New Helicopter Safety Act Would Require TAWS, FDRs, CVRs


Senator Dianne Feinstein, D-Calif., introduced a bill in the U.S. Senate on Thursday that would require all “U.S.-registered turbine-powered rotorcraft certificated for 6 or more passenger seats” to be equipped with terrain awareness and warning systems (TAWS), flight data recorders (FDRs) and cockpit voice recorders (CVRs). The Helicopter Safety Act of 2020 cites the FAA’s failure to act on National Transportation Safety Board (NTSB) recommendations dating back to 2006, making particular note of the January 2020 crash of a Sikorsky S-76B that killed nine people including retired NBA star Kobe Bryant and his 13-year-old daughter Gianna. As previously reported by AVweb, the helicopter carrying Bryant impacted terrain while operating VFR an area where low visibility and ceilings were reported. The NTSB has not yet issued a final report on the accident and probable cause has not been determined.

“Despite NTSB recommendations 15 years ago that the FAA make terrain awareness equipment and other safety technology mandatory on all helicopters, some of this lifesaving equipment is only required to be installed in air ambulances,” said Senator Feinstein. “We saw the deadly results of this inaction in January when a helicopter carrying Kobe Bryant, his daughter and seven others crashed. If that helicopter had terrain awareness equipment, the tragedy may have been averted.”

If passed, the bill (PDF) would require the FAA to issue necessary regulations no later than 180 days after its enactment. Affected aircraft would be required to be in compliance either one or two years after the regulation is issued as “the [FAA] Administrator determines appropriate.” The bill was introduced in partnership with Senators Charles Schumer, D-N.Y., Kamala Harris, D-Calif., Richard Blumenthal, D-Conn., Kirsten Gillibrand, D-N.Y., and Edward Markey, D-Mass. Congressman Brad Sherman, D-Calif., introduced a companion bill in the U.S House of Representatives.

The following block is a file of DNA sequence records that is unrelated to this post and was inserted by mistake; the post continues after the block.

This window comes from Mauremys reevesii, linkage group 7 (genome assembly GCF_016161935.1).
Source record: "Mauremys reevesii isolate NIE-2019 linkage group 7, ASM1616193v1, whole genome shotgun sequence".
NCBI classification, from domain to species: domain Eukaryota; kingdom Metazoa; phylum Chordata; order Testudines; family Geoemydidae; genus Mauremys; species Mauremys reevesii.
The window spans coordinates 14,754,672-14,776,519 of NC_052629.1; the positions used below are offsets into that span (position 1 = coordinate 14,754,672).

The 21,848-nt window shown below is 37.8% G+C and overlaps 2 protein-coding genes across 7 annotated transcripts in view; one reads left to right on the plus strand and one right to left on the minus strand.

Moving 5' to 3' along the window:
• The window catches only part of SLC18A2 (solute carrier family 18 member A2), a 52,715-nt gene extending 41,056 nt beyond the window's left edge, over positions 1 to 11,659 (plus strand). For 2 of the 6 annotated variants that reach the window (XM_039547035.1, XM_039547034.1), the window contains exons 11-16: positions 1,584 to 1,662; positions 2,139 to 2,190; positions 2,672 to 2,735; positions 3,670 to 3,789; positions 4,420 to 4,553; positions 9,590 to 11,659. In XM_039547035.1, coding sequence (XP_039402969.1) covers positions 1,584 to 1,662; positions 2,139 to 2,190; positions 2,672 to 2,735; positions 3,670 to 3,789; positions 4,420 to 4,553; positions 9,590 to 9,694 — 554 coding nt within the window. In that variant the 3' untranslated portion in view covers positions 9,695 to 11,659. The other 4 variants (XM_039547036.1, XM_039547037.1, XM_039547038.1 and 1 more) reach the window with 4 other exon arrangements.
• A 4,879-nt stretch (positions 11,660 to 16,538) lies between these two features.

Kate O'Connor
Kate O’Connor works as AVweb's Editor-in-Chief. She is a private pilot, certificated aircraft dispatcher, and graduate of Embry-Riddle Aeronautical University.

Other AVwebflash Articles


  1. Knee jerk reaction once again from people that know nothing about aviation and will not consult with the folks that are the true experts on accidents. Flying in IMC at low altitude with high dollar terrain avoidance equipment would do nothing especially after they already broke the rules not maintaining VFR and my understanding using an IPAD….Just the utterance of the name Chuck Schumer = Lies and misinformation…..did I mention Schumer is a person that can’t be trusted on anything……..ok I’m calm now.

    • Knee-jerk reaction? Hardly. The NTSB has been pushing FAA to mandate TAWS and FDRs for certain types of turbine-powered helicopters ever since 2006. Ref: FlightGlobal article dated March 13, 2006. I found that with a quick search using “NTSB fdr required for helicopters.” A few more keystrokes pulled up the NTSB’s (“2019–2020 MWL-Associated AS OF APRIL 17, 2020 AVIATION Open Safety Recommendations”).

      Here, I’ll make it easy for you. Page 15 of that document says:
      A-13-013 Open–Acceptable Response
      TO THE FEDERAL AVIATION ADMINISTRATION: Require all existing turbine-powered, nonexperimental, nonrestricted-category aircraft that are not equipped with a flight data recorder or cockpit voice recorder
      and are operating under Title 14 Code of Federal Regulations Parts 91, 121, or 135 to be retrofitted with a crash-resistant flight recorder system. The crash-resistant flight recorder system should record cockpit
      audio and images with a view of the cockpit environment to include as much of the outside view as possible, and parametric data per aircraft and system installation, all as specified in Technical Standard Order
      C197, “Information Collection and Monitoring Systems.”

      “Knee jerk reaction once again from people that know nothing about aviation and will not consult with the folks that are the true experts on accidents. ” Are you saying that the NTSB doesn’t know what it’s talking about?

      • NTSB is but one body of investigation and normally very good at what they do but they are not the only ruling authority. Consideration should be taken on cost, fleet flying numbers, pilot training and 135 rules in place for just this cause.